For every successful general contractor, there is a team of highly skilled and qualified subcontractors. Subcontractors are extremely important to the construction process, yet they face challenges daily that threaten their longevity in this industry. In this article, our Memphis contractor lawyers will briefly discuss some of the challenges subcontractors face as well as how to create general contractor and subcontractor relationships that will stand the test of time.
Challenges Subcontractors Face
Cash flow issues are one of the top challenges for many subcontractors. From paying wages to securing lines of credit, subcontractors are typically fronting a range of construction costs. The type of provisions in the subcontract matters. If the contract contains a pay-if-paid provision the risk lies heavily on the subcontractor. If a pay-when-paid provision is in place, timing is the only factor: The subcontractor is paid when the contractor is paid. Among other issues are:
- Worker shortages
- Changing regulations
- Document management
- Technology integration
- Keeping up with industry trends
All of these issues threaten a subcontractor’s ability to increase their bottom line and keep their business afloat. If you are a subcontractor in Tennessee looking for legal assistance, the Cotney Construction Law team is here for you. A reputable Memphis contractor lawyer from our office can assist you with contract negotiation, review, and drafting. We can also provide legal counsel, representation, or defense in areas related to timely payment, liens, dispute resolution, immigration, and contractor licensing.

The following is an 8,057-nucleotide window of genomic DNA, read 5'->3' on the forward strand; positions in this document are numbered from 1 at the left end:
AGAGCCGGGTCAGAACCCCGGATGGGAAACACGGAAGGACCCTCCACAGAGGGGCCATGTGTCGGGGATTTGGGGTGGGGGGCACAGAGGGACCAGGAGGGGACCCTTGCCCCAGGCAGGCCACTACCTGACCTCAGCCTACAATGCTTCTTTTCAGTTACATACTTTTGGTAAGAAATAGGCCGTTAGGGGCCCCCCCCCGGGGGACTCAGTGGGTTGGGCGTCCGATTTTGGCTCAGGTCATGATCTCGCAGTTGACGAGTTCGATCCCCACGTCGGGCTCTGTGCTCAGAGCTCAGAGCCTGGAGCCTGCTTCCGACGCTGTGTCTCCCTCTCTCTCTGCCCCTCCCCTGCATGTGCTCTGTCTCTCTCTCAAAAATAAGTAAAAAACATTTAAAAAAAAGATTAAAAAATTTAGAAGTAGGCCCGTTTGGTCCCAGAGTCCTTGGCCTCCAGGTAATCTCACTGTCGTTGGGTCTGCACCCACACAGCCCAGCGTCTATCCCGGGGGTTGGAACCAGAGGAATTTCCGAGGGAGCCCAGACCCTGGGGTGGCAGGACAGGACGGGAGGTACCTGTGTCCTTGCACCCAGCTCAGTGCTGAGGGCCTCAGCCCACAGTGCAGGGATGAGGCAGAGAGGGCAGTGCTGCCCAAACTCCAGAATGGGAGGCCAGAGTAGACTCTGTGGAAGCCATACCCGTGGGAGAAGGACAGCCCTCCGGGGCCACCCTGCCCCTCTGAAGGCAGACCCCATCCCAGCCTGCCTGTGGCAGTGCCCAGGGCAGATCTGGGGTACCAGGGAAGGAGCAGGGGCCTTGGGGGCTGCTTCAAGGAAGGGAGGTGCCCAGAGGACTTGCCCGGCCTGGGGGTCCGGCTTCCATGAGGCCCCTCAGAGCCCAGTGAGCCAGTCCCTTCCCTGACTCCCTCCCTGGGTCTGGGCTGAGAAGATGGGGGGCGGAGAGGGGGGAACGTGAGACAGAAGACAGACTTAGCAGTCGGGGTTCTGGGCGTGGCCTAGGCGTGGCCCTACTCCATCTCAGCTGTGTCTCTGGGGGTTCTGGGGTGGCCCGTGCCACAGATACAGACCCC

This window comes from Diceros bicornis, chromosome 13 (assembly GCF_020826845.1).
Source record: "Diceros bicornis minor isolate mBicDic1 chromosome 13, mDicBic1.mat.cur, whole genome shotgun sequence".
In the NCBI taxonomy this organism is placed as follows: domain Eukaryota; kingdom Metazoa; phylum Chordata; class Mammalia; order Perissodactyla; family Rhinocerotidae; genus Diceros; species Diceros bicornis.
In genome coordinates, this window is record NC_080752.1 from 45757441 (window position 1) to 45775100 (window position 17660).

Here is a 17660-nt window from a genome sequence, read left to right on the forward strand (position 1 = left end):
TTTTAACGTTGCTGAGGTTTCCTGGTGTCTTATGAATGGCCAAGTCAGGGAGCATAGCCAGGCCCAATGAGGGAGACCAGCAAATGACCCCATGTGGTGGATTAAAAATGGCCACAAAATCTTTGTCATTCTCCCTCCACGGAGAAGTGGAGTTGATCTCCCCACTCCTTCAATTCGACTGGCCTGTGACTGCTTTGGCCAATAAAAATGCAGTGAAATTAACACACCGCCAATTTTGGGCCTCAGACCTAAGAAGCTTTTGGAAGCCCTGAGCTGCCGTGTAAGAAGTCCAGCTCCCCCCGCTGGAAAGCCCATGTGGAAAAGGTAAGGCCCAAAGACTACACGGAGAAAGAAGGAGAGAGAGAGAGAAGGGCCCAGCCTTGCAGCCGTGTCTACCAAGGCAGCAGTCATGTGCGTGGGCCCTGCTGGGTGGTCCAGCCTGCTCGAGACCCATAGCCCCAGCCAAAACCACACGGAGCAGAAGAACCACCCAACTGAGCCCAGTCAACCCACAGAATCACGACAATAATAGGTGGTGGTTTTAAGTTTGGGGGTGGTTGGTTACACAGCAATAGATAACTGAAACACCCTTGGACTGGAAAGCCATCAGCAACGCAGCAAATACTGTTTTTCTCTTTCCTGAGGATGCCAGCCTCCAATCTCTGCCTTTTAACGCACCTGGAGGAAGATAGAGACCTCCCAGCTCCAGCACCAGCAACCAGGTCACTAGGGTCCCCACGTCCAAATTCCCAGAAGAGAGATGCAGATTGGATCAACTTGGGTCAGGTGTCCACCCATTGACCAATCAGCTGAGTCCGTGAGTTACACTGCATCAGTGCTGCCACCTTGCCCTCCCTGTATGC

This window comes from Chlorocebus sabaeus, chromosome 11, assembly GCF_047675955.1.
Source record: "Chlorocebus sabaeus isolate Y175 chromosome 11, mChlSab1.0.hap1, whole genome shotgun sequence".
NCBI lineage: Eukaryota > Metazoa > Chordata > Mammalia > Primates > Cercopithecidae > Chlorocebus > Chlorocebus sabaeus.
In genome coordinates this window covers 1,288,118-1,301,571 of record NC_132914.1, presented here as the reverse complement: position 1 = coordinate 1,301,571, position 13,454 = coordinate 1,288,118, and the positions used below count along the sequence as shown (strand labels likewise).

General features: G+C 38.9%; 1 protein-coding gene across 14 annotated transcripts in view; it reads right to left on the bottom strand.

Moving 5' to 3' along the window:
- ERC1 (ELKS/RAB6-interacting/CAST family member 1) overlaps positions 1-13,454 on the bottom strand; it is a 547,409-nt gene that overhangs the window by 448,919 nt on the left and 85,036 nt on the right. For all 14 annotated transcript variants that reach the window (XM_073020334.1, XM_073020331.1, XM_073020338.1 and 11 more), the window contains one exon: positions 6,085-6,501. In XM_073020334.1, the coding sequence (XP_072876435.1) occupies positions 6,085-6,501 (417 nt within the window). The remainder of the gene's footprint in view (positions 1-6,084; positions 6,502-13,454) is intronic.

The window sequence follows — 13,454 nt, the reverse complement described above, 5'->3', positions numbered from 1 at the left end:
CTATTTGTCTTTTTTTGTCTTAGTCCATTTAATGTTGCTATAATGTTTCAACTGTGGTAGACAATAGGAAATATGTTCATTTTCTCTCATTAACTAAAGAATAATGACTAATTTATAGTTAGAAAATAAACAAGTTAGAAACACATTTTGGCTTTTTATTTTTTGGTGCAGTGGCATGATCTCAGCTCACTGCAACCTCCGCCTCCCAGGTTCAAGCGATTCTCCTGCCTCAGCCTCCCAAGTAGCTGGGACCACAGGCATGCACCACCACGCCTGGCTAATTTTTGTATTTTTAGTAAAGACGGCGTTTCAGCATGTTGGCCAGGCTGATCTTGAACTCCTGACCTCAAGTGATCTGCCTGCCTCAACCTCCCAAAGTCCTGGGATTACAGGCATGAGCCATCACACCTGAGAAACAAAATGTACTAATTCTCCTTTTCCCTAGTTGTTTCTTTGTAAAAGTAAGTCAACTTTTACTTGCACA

Building Strong General Contractor-Subcontractor Relationships
Finding reputable subcontractors takes skill. When maintaining good partnerships with subcontractors, general contractors should be proactive about making the relationship a two-way street. Practice the following:
- Clear communication
- Paying them on time
- Hold them accountable
- Ask for their input
Although they are an independent entity, it is important to treat subcontractors as if they are a valued part of your team, just as you would an employee.
Disclaimer: The information contained in this article is for general educational information only. This information does not constitute legal advice, is not intended to constitute legal advice, nor should it be relied upon as legal advice for your specific factual pattern or situation.